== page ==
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Step 2: Architecture of the model
A combination of two-dimensional convolutional layers and max-pooling layers are added, a dense classification layer is also added on top of it. For the final Dense layer, Sigmoid activation function is used as it is a two-class classification problem.



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from keras import models
from keras import layers
  
model = models.Sequential()
  
model.add(layers.Conv2D(32, (3, 3), activation ='relu', input_shape =(150, 150, 3)))
model.add(layers.MaxPooling2D((2, 2)))
  
model.add(layers.Conv2D(64, (3, 3), activation ='relu'))
model.add(layers.MaxPooling2D((2, 2)))
  
model.add(layers.Conv2D(128, (3, 3), activation ='relu'))
model.add(layers.MaxPooling2D((2, 2)))
  
model.add(layers.Conv2D(128, (3, 3), activation ='relu'))
model.add(layers.MaxPooling2D((2, 2)))
  
model.add(layers.Flatten())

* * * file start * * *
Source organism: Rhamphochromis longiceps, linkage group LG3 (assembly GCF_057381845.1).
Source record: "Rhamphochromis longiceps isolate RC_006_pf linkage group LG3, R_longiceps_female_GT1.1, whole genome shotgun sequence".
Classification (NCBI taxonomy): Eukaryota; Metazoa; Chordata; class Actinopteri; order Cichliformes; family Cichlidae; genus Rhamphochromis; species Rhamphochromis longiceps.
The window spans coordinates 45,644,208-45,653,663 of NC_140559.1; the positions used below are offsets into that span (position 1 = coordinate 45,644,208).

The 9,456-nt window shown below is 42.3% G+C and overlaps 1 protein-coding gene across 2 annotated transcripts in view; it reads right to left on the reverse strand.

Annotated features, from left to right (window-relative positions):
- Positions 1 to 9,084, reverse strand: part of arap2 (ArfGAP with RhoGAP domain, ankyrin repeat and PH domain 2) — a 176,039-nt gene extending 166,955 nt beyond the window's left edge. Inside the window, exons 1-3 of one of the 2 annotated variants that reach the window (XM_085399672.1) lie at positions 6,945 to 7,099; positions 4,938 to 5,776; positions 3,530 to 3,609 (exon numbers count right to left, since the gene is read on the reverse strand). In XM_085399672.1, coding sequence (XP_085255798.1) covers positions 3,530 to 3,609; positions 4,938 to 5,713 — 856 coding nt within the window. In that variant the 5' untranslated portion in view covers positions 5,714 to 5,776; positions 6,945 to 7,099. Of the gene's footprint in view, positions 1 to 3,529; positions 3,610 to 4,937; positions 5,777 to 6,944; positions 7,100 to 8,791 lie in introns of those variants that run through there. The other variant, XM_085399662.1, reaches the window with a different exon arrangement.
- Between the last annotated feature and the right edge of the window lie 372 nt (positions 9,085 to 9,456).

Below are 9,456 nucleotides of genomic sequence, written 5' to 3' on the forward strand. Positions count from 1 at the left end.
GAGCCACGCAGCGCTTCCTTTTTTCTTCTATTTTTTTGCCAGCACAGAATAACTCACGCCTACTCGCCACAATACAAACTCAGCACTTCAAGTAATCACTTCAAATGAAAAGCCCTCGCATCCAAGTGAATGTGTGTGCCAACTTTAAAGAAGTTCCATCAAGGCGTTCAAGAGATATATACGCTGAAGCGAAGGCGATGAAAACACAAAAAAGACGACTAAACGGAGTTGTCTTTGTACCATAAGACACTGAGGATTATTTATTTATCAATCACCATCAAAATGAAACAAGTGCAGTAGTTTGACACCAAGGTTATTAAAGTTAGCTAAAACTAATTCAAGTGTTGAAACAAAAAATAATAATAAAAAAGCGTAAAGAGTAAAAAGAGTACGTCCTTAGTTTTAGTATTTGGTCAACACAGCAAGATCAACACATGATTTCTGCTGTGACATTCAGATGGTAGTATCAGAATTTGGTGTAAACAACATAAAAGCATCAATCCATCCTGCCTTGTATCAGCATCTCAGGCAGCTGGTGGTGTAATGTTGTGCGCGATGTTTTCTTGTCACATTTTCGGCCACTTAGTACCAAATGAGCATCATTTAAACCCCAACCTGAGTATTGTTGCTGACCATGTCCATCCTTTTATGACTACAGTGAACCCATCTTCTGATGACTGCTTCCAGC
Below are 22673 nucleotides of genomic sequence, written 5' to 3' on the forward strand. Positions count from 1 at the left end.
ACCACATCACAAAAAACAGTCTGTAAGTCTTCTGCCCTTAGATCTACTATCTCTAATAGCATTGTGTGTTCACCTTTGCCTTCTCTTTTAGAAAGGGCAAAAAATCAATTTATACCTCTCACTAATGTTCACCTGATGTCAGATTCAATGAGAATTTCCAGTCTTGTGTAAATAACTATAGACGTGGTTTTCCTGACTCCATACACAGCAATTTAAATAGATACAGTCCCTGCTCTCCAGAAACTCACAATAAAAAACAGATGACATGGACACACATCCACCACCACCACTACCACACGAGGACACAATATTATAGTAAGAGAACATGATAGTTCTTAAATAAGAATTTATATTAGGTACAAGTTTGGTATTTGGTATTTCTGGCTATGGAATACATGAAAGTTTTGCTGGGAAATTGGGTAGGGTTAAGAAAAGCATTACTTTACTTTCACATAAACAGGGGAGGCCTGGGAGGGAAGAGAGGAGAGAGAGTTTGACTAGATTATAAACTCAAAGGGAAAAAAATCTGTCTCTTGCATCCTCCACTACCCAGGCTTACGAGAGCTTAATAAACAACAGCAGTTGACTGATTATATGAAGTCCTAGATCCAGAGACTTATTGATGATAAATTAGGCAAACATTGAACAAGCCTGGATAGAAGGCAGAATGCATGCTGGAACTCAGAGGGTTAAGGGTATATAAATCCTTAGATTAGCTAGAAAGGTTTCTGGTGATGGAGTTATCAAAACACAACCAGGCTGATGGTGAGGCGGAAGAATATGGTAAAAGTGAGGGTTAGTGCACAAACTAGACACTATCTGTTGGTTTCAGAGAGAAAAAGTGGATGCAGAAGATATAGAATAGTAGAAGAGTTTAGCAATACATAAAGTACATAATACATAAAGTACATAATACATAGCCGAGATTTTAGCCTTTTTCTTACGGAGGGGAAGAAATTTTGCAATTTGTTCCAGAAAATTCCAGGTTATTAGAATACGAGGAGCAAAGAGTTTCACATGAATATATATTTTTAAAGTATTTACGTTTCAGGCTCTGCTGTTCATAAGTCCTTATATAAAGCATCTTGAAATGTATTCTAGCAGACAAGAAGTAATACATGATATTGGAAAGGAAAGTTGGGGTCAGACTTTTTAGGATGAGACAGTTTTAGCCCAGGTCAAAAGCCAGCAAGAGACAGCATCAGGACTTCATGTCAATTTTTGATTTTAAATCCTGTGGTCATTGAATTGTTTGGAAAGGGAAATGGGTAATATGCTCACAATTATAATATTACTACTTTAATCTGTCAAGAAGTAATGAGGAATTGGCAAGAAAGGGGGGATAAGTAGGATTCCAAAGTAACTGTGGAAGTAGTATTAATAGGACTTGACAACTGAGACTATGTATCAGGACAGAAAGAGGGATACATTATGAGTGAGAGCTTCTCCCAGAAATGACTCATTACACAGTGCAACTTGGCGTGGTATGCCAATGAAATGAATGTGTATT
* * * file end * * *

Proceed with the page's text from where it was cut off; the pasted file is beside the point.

model.add(layers.Dense(512, activation ='relu'))
model.add(layers.Dense(1, activation ="sigmoid"))
  
model.summary()

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Output: Model Summary

Model: "sequential_1"
_________________________________________________________________
Layer (type)                 Output Shape              Param #   
=================================================================
conv2d_1 (Conv2D)            (None, 148, 148, 32)      896       
_________________________________________________________________
max_pooling2d_1 (MaxPooling2 (None, 74, 74, 32)        0         
_________________________________________________________________
conv2d_2 (Conv2D)            (None, 72, 72, 64)        18496     
_________________________________________________________________
max_pooling2d_2 (MaxPooling2 (None, 36, 36, 64)        0         
_________________________________________________________________
conv2d_3 (Conv2D)            (None, 34, 34, 128)       73856     
_________________________________________________________________
max_pooling2d_3 (MaxPooling2 (None, 17, 17, 128)       0         
_________________________________________________________________
conv2d_4 (Conv2D)            (None, 15, 15, 128)       147584